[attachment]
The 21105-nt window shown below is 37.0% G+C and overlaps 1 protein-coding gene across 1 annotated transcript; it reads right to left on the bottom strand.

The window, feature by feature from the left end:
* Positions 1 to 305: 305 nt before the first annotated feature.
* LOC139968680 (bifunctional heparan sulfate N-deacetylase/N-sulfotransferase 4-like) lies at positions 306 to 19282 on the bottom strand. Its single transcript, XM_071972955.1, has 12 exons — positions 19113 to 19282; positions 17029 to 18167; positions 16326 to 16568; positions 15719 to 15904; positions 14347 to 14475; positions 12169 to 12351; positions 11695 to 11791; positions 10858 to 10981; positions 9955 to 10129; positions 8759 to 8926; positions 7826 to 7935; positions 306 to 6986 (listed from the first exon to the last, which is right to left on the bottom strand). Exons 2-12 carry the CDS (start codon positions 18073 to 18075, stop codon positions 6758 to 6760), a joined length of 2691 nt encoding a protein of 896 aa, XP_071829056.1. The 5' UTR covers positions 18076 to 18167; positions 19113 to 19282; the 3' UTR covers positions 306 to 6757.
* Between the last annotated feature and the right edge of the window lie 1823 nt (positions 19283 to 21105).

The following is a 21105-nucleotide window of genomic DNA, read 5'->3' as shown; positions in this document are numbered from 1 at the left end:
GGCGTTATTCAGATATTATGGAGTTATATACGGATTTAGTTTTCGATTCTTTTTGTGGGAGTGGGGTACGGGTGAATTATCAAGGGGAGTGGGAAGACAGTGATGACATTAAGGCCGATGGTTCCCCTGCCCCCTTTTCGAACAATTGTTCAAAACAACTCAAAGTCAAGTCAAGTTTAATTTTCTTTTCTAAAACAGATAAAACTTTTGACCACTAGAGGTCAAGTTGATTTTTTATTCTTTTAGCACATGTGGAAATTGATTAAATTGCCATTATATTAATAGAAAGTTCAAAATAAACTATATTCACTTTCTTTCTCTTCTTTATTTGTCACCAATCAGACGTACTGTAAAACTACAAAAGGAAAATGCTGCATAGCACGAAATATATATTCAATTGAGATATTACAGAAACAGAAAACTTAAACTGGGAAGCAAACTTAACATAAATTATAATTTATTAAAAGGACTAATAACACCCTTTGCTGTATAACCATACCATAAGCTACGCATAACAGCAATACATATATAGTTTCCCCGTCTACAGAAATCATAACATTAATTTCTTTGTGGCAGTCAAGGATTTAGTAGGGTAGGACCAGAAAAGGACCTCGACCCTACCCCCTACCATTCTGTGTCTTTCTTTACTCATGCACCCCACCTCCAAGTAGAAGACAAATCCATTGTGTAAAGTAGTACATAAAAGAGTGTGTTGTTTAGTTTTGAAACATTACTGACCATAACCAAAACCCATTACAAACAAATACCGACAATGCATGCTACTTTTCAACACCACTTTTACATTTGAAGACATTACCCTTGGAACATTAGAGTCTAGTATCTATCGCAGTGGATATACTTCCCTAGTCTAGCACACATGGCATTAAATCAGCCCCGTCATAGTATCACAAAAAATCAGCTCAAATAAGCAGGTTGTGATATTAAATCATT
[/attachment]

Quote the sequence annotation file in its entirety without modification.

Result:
The 21105-nt window shown below is 37.0% G+C and overlaps 1 protein-coding gene across 1 annotated transcript; it reads right to left on the bottom strand.

The window, feature by feature from the left end:
* Positions 1 to 305: 305 nt before the first annotated feature.
* LOC139968680 (bifunctional heparan sulfate N-deacetylase/N-sulfotransferase 4-like) lies at positions 306 to 19282 on the bottom strand. Its single transcript, XM_071972955.1, has 12 exons — positions 19113 to 19282; positions 17029 to 18167; positions 16326 to 16568; positions 15719 to 15904; positions 14347 to 14475; positions 12169 to 12351; positions 11695 to 11791; positions 10858 to 10981; positions 9955 to 10129; positions 8759 to 8926; positions 7826 to 7935; positions 306 to 6986 (listed from the first exon to the last, which is right to left on the bottom strand). Exons 2-12 carry the CDS (start codon positions 18073 to 18075, stop codon positions 6758 to 6760), a joined length of 2691 nt encoding a protein of 896 aa, XP_071829056.1. The 5' UTR covers positions 18076 to 18167; positions 19113 to 19282; the 3' UTR covers positions 306 to 6757.
* Between the last annotated feature and the right edge of the window lie 1823 nt (positions 19283 to 21105).

The following is a 21105-nucleotide window of genomic DNA, read 5'->3' as shown; positions in this document are numbered from 1 at the left end:
GGCGTTATTCAGATATTATGGAGTTATATACGGATTTAGTTTTCGATTCTTTTTGTGGGAGTGGGGTACGGGTGAATTATCAAGGGGAGTGGGAAGACAGTGATGACATTAAGGCCGATGGTTCCCCTGCCCCCTTTTCGAACAATTGTTCAAAACAACTCAAAGTCAAGTCAAGTTTAATTTTCTTTTCTAAAACAGATAAAACTTTTGACCACTAGAGGTCAAGTTGATTTTTTATTCTTTTAGCACATGTGGAAATTGATTAAATTGCCATTATATTAATAGAAAGTTCAAAATAAACTATATTCACTTTCTTTCTCTTCTTTATTTGTCACCAATCAGACGTACTGTAAAACTACAAAAGGAAAATGCTGCATAGCACGAAATATATATTCAATTGAGATATTACAGAAACAGAAAACTTAAACTGGGAAGCAAACTTAACATAAATTATAATTTATTAAAAGGACTAATAACACCCTTTGCTGTATAACCATACCATAAGCTACGCATAACAGCAATACATATATAGTTTCCCCGTCTACAGAAATCATAACATTAATTTCTTTGTGGCAGTCAAGGATTTAGTAGGGTAGGACCAGAAAAGGACCTCGACCCTACCCCCTACCATTCTGTGTCTTTCTTTACTCATGCACCCCACCTCCAAGTAGAAGACAAATCCATTGTGTAAAGTAGTACATAAAAGAGTGTGTTGTTTAGTTTTGAAACATTACTGACCATAACCAAAACCCATTACAAACAAATACCGACAATGCATGCTACTTTTCAACACCACTTTTACATTTGAAGACATTACCCTTGGAACATTAGAGTCTAGTATCTATCGCAGTGGATATACTTCCCTAGTCTAGCACACATGGCATTAAATCAGCCCCGTCATAGTATCACAAAAAATCAGCTCAAATAAGCAGGTTGTGATATTAAATCATT